Uncertain water resources in a changing world

Join webinar: https://stockholmuniversity.zoom.us/j/845471560
Webinar ID: 845 471 560

Speaker: Peter Greve, Research Scholar – Water Program IIASA – International Institute for Applied Systems Analysis


Sand dune with a water pond under
Photo: Private

The sufficient availability of freshwater is vital to humans, economies, and ecosystems. However, water availability is threatened both by overexploitation of water resources and anticipated climate change. Even nations with abundant water resources may experience water shortages in the future. Sustainable water planning, therefore, requires reliable assessments of water resources availability – both within the near and far future. Anticipated changes in water availability will pose substantial risks to households, farmers, industries, and water-dependent ecosystems - challenging the secure and sufficient supply of water in the coming decades. To facilitate adequate policy-making that addresses mounting water scarcity problems, a thorough assessment of uncertainties and characteristics of projected changes in water scarcity is of great interest to decision-makers and stakeholders in the water sector. The assessment of global water model projections following feasible combinations of Shared Socioeconomic Pathways (SSPs) and Representative Concentration Pathways (RCPs) for the first half of the 21st century shows that average water scarcity and the associated range of uncertainty are generally on the increase worldwide. Hence, long-term water resources planning and decision-making need to account for conditions of severe water scarcity in the face of uncertain projections of future water availability and aridity. It is, therefore, important to develop a decision-making framework accounting for water-policy challenges in the context of scarce water resources by explicitly taking into account the associated uncertainties in impacted regions. Also, to enable adequate water resources planning, it needs to be acknowledged that changing water scarcity is both driven by increasing water demand and anticipated climate change. Water scarcity changes are indeed more likely driven by substantial increases in water demand especially in those regions showing highest water scarcity risks. Such results are needed to design and faciltate targeted adaptation strategies in the most impacted regions.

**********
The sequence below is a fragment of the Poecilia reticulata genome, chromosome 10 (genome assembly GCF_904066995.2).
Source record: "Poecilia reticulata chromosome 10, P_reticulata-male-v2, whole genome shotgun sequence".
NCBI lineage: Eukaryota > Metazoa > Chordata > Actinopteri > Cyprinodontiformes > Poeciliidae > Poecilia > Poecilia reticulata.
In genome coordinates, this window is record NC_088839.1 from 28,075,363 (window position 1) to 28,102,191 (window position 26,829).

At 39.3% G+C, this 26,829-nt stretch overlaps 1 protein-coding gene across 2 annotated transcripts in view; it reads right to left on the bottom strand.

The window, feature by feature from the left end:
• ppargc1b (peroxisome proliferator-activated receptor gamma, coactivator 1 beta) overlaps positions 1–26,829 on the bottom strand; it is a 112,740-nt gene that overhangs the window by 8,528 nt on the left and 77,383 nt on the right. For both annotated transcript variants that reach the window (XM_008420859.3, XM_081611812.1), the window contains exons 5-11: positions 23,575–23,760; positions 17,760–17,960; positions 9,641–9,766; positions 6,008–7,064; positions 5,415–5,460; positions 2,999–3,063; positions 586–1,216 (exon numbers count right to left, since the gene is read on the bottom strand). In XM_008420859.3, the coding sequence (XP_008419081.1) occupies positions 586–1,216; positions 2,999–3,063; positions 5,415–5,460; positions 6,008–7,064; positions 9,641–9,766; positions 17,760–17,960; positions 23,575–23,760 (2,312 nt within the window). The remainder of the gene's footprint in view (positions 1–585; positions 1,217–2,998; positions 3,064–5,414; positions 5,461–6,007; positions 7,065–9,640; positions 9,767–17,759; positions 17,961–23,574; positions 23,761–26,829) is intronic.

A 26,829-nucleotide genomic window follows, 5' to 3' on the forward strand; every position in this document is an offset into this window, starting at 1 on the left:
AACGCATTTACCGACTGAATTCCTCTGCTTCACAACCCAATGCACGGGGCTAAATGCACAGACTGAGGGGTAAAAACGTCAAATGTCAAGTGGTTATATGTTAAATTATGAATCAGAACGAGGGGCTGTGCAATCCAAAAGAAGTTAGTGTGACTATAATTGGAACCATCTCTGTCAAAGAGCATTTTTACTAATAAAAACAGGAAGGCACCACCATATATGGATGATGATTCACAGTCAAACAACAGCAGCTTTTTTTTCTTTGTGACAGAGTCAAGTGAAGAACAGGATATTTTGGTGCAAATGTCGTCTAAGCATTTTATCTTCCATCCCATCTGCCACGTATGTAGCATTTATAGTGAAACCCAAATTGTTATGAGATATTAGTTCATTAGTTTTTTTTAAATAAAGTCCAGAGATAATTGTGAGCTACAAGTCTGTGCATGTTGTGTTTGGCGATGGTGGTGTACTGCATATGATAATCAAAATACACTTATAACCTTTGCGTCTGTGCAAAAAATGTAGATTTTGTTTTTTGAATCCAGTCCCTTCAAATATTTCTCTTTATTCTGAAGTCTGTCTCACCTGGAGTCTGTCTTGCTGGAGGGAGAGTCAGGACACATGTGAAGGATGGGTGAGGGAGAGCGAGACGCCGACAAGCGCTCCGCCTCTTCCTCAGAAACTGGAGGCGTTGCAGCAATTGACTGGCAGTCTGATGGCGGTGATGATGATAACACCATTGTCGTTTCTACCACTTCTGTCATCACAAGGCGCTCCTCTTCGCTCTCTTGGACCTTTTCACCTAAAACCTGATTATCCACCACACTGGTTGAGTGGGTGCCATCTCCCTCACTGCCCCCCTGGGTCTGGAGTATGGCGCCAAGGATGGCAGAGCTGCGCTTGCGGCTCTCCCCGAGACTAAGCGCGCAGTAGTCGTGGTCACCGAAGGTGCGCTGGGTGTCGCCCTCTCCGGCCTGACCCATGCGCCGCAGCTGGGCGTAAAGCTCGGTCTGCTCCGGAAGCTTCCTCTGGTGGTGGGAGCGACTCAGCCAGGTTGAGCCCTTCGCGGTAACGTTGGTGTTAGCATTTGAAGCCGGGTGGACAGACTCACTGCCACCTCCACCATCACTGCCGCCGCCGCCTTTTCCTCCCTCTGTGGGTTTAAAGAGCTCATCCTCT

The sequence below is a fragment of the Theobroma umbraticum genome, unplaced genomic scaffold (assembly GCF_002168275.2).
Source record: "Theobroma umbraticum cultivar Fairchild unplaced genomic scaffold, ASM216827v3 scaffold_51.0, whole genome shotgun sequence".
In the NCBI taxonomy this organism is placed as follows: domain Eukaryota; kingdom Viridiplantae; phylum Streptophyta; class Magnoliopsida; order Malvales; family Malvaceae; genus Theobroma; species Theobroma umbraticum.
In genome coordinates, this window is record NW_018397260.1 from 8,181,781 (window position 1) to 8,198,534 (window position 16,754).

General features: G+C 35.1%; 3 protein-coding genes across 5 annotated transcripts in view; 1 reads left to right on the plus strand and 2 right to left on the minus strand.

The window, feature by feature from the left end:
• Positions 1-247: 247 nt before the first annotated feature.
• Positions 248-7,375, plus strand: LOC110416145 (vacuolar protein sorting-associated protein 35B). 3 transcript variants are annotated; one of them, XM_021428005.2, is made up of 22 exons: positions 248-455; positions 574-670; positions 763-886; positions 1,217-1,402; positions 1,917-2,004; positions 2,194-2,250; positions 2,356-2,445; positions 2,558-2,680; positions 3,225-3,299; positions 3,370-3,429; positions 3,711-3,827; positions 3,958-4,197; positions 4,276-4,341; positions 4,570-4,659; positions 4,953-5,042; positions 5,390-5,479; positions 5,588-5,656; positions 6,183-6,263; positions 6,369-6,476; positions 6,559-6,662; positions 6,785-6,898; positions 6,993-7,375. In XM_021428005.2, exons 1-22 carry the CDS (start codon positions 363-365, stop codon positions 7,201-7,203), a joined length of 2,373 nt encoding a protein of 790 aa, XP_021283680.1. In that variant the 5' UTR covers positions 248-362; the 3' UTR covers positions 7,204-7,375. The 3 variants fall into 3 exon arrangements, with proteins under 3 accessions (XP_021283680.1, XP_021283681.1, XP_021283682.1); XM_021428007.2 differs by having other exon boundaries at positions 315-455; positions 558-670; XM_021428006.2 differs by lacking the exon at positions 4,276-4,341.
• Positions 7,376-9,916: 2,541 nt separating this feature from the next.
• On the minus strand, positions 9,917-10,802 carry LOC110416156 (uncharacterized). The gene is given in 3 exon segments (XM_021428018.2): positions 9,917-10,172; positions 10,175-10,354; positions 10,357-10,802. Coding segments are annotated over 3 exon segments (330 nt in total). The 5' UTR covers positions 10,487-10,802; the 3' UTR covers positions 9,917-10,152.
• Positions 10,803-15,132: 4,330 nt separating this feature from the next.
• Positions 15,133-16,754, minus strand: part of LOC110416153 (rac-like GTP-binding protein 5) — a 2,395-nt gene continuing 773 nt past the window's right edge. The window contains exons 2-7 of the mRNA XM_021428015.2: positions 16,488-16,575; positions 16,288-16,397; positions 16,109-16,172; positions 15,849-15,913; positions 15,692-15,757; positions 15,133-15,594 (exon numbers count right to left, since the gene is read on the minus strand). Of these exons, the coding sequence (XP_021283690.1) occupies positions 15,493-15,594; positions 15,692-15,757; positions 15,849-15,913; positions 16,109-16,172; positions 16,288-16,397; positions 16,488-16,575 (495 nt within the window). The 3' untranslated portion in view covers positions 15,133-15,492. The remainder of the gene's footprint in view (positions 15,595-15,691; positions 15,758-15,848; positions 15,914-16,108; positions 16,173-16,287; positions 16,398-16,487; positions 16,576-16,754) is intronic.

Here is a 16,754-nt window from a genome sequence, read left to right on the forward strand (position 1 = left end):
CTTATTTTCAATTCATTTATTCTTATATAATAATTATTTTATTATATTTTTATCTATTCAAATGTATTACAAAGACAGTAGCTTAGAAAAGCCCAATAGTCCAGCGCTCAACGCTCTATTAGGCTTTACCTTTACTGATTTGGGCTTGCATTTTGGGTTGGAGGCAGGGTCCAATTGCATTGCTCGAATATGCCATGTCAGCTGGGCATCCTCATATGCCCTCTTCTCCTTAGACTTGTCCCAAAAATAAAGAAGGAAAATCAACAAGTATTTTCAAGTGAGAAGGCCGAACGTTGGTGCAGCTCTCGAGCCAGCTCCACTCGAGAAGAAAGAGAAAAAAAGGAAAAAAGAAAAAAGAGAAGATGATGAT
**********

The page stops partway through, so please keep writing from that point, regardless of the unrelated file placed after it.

Man with beard
Photo: Private

Peter Greve joined IIASA’s Water (WAT) program as a Research Scholar in November 2016. He contributes to the program’s activities by providing a climate-focused perspective both on the use and the development of the Community Water Model (CWatM) specifically, and the integrated assessments at IIASA in general. He received his PhD from ETH Zurich in 2015, for his work on the topic of understanding and characterizing past, present and future hydroclimatological change. He also holds a diploma in Meteorology from Christian-Albrechts-University Kiel, Germany.


His main research interest is at the interface of climate and hydrological science. During his time at ETH Zurich (Switzerland) as a Postdoctoral Researcher/PhD student, he aimed to identify and quantify historical and projected trends of water availability and aridity and their associated uncertainties by using a comprehensive collection of datasets and climate models. He is also interested in the further development and use of the popular conceptual Budyko framework in the context of hydroclimatological assessments. Peter was a contributing author for the IPCC special report on the impacts of global warming of 1.5°C and is currently involved within four different chapters (concerning drought and hydrological impacts) in WGI and WGII of the upcoming IPCC 6th Assessment Report.